Monday, February 04, 2008

Global warming skeptics claim Patriots win Superbowl

I don’t want to call attention to skeptical web sites by actually linking them from this site, but the usual suspects in global warming denialism have homed in on a new target- the Superbowl champions.

The gang of 397.5 is now claiming that the Giants didn’t actually win. And to support this stance, they have trotted out all of their tired old canards:

  • By truncating the data at 2 minute warning, a Patriots win is obvious.
  • Satellite measurements suggest that the 4th down rush failed to exceed the space-based error margins for a first down.
  • Increased, undetectable solar irradiance dazzled Tom Brady, and the Giants’ D had nothing to do with his performance.
  • The Giants victory is a conspiracy perpetrated by rent-seeking sports journalists who are selfishly trying to increase interest in the dullest Superbowl of all time in order to justify their hegemony of the sports infotainment industry.
  • The Manning brothers score regularly on Mars, Titan, Pluto, and many other planetary bodies, so game winning passes here on Earth must be caused by some mysterious exotic power which should constitute interference with the football game.
  • Millions of years ago, football scores were both much higher and much lower than in tonight’s game.
  • Common sense demands that a team which makes up less than 0.05% of the population of Hudson County can’t possibly be responsible for upsetting the greatest sports franchise on Earth.
  • In-con-ceEEEEEI-vable.*
  • The consensus view that the team with the most points wins is a self-fulfilling delusion perpetrated by the opaque fraternity of peer review.
  • By cherrypicking away all of the Giants’ scoring plays, the game becomes a Patriots shutout.

* I don’t think this word means what they think it means.


Julia said...

Wonderful satire Chuck - I shall link to this in my Superbowl write-up. Wasn't it an atrocious game?

Callan Bentley said...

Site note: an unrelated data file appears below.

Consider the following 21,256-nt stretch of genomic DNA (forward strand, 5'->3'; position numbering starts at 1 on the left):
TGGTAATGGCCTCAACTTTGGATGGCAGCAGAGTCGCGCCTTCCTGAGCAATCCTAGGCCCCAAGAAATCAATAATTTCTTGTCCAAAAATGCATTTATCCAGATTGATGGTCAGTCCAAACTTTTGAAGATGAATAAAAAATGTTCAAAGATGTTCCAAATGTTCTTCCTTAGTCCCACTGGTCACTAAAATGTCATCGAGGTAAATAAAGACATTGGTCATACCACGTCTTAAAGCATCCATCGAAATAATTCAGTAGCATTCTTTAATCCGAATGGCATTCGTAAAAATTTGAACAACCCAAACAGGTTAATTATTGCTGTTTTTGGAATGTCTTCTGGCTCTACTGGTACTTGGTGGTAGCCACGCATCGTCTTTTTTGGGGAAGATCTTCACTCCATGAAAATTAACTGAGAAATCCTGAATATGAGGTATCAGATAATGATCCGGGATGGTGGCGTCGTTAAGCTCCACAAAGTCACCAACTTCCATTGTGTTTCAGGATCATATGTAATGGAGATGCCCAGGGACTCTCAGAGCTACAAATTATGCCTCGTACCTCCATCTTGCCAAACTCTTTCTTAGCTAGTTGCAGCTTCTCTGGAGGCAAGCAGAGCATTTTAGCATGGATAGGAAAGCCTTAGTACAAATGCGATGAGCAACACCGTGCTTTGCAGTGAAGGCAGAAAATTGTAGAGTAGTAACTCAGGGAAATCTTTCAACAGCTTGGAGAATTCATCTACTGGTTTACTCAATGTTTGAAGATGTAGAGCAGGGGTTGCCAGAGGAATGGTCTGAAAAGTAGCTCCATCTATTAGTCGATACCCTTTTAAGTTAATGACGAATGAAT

hahajohnnyb said...

Lame commie propaganda.

Andrew Alden, Oakland Geology blog said...


C W Magee said...

I only saw the second half (The game starts mid-morning Monday down here- so my viewing was constrained by my lunch break). But it was awesome football (Disclaimer: I played D line in high school, so low scoring slugfests with lots of sacks are my idea of Nirvana).

Johnny, I'm assuming that you've never been to a bona-fine communist country (modern China doesn't count), and are using the term in the reflexive manner of a sheltered ignorant American.

Garry Hayes said...

Thanks for pointed satire. I've linked to your site, and a paper copy adorns my office door.

Julian said...

This? Is sheer genius.

Thermochronic said...

As a Chicago Cubs Fan I find your suggested approach to determining the winners of sporting events very intriguing. Can I call the last 99 years part of a normal trend, really nothing to worry about?

Neil Bates said...

Yeah, LL, this is a cute and revealing satire. Too bad the GW/AGW skeptics keep purveying their influence. Do keep in mind that AGW traditionalists must keep on their toes about issues like the subtlety of CO2 compared to H2O absorption spectra, lower versus upper atmosphere effects, various ironies, etc.

As for the game itself, it was great football. About whether you can see the nano-scale details in that physics-of-football video trophy mentioned at, here is a reminder showing my reply there:


No, Lab Lemming, we can beat those traditional limits of resolution. Google for near-field microscopy and look at the pictures of fine detail (way less than 1/2 lambda.) The whole idea is, you get a scanning probe so close to the sample that the intensity received is from the proximity. Imagine patches around 50 nm that emit cyan light around 500 nm. The tiny probe (about that diameter) with a sensor at the tip (roughly speaking) gets close to the patch and more photons are absorbed there. It is not imaging in the conventional sense, that is why we can “see” finer detail than per traditional formulas based on numerical aperture, lambda, optical medium. So my challenge remains.


These spatial resolution limitations have been well known for some time and, not surprisingly, led many to begin exploring alternative ways of achieving higher resolution optical measurements. Early in the 20th century, Synge published a series of visionary papers in which he proposed a new type of optical microscope designed to circumvent the limitations imposed by the diffraction limit. This remarkable collection of papers details the foundations upon which the modern day NSOM is based.